When looking to publish data, reports should be written in a way that is sensitive to the participant group involved. Language should be unbiased, not allowing gender or racial stereotypes without qualification. Labels should be carefully applied, such as in linking different ethnic groups together. The authorship of studies is also an ethical issue, and should not merely be attributed as personal favours or in the hope of eliciting authorship on other studies in return. The Vancouver Protocol was developed by a group of medical journal editors in Vancouver, British Columbia in 1978 to set out uniform requirements for manuscripts submitted for journal publication, including setting out guidelines for who should be named as an author on research. According to the protocol, authorship should be based only on substantial contributions to:
- 1. Conception and design OR analysis and interpretation of data
- 2. AND drafting the article or revizing it critically for important intellectual content
- 3. AND on final approval of the version to be published
To be named as authors, those involved must satisfy all three conditions. Notably, involvement in acquisition of funding or collection of data on its own does not justify authorship, nor does general supervision of the research group undertaking the research. People who do not fulfil the three criteria but who have contributed to the project should instead be ‘acknowledged’, which is often through a separate section on a research paper.
Another ethical issue pertains to which data are reported and how. Problems that can arise within science include the falsifying of data, suppressing negative or insignificant results, and even inventing data to support specific conclusions. At best, these practices lead to wasted money and ineffectual treatments. At worst, they can lead to participants being harmed. Given the large amounts of data that are collected in research studies, it is common for not all of them to be reported. However, certain principles can guide whether reporting is ethical or not. Suggestions for these include:
- ? Demographic data should be provided with enough detail that it is clear who is represented by the study results. If participants in a study are all musically trained, this is an important point for inclusion in a study about a music intervention as it could imply that the intervention only has effects on people with musical backgrounds. However, other pieces of demographic data that may have been collected, such as what city people live in, may not be as important if this is not part of the study hypotheses and if the defining features of their city living (such as socioeconomic status) are already being reported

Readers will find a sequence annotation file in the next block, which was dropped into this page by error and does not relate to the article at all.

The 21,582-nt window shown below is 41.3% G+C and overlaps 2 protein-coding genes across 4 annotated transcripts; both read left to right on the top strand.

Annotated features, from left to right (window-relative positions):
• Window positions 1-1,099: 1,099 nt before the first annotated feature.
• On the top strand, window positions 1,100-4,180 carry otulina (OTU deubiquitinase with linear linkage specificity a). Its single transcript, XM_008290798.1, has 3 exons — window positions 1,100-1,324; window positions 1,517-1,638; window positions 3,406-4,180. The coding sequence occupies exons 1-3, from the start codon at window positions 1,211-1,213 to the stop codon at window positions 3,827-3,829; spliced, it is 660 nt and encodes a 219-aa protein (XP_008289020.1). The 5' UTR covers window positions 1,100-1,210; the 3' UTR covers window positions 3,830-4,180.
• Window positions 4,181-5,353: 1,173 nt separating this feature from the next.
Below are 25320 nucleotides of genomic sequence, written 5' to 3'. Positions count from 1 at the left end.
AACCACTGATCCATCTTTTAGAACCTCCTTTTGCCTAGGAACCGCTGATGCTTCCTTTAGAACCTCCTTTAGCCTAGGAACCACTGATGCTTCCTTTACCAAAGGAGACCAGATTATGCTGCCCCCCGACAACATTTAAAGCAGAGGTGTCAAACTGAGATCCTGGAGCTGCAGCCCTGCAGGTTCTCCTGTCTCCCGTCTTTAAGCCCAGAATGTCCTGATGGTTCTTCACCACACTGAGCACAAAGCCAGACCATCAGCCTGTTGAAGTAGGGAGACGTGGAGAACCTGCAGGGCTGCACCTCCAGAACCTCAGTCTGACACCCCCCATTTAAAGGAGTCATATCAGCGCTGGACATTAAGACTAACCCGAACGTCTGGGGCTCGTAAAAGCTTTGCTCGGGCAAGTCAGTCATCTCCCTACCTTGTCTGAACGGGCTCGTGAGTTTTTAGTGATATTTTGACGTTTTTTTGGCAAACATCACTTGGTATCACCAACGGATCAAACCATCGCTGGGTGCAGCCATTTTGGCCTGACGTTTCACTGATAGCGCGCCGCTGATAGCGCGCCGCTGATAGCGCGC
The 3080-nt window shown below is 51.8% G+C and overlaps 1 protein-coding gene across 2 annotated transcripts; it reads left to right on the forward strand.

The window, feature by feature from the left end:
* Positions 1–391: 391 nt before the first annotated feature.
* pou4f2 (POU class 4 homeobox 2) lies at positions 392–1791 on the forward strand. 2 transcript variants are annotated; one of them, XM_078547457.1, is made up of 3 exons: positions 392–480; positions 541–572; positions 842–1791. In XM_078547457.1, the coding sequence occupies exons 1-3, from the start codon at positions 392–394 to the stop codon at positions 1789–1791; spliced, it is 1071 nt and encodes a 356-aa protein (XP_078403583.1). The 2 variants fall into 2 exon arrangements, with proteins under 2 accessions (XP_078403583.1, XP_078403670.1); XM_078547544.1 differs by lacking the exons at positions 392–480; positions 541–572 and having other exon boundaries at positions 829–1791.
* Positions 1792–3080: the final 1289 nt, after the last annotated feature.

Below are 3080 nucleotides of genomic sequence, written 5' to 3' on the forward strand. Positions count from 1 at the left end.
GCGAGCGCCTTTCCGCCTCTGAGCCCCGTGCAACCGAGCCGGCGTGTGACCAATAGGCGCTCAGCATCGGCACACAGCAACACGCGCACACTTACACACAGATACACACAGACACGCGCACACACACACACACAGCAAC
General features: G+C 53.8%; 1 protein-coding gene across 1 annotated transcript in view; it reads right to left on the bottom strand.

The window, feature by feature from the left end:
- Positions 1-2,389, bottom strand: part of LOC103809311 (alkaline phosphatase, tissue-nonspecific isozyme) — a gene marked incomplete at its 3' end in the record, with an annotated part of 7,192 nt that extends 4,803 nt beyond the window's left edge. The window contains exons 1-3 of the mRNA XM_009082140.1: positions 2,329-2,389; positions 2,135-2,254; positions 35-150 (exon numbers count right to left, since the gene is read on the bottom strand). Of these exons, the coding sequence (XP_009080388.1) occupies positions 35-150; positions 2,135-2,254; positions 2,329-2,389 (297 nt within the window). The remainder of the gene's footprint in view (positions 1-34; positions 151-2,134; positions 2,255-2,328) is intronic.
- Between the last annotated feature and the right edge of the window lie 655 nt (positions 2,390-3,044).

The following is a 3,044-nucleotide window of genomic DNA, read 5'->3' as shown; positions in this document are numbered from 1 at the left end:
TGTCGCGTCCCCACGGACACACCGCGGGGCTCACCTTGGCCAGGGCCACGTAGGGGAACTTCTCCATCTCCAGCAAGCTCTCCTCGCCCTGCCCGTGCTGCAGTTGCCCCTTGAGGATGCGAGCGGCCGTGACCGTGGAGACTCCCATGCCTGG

- ? Non-results should be acknowledged. If there are some findings alongside other null findings, it is encouraged that both types are reported. If the entire study finds no significant results, it can be a challenge to find a journal that will publish it. However, there are now a wide range of science and arts journals that publish results from well-designed studies, regardless of the outcome. And it is also possible to publish study reports on project websites so that people can be aware of null findings
- ? Limitations should be outlined. All studies have limitations, whether a weakness in the study design, a limited number of participants, or questions that could not be answered yet are still relevant to the topic. These should be honestly stated so that readers can judge for themselves how much store to place on findings and can develop follow-up research
The topic of publication in research was made famous by doctor Ben Goldacre, who for more than a decade wrote a column in the Times entitled ‘Bad Science’, as well as producing best-selling books Bad Science (2009) and Bad Pharma (2013).(7,8)
Finally, when publishing results, the opportunity for repercussions based on these results should be considered: comprehensive limitations sections can help to reduce sweeping generalizations; press releases that accompany results should be carefully worded to ensure they do not mispresent results to a nonscientific reader; and if there are contentious issues brought to light by data, these should be discussed within the ‘discussion’ section of a research paper, in particular with any caveats to interpreting the data carefully outlined.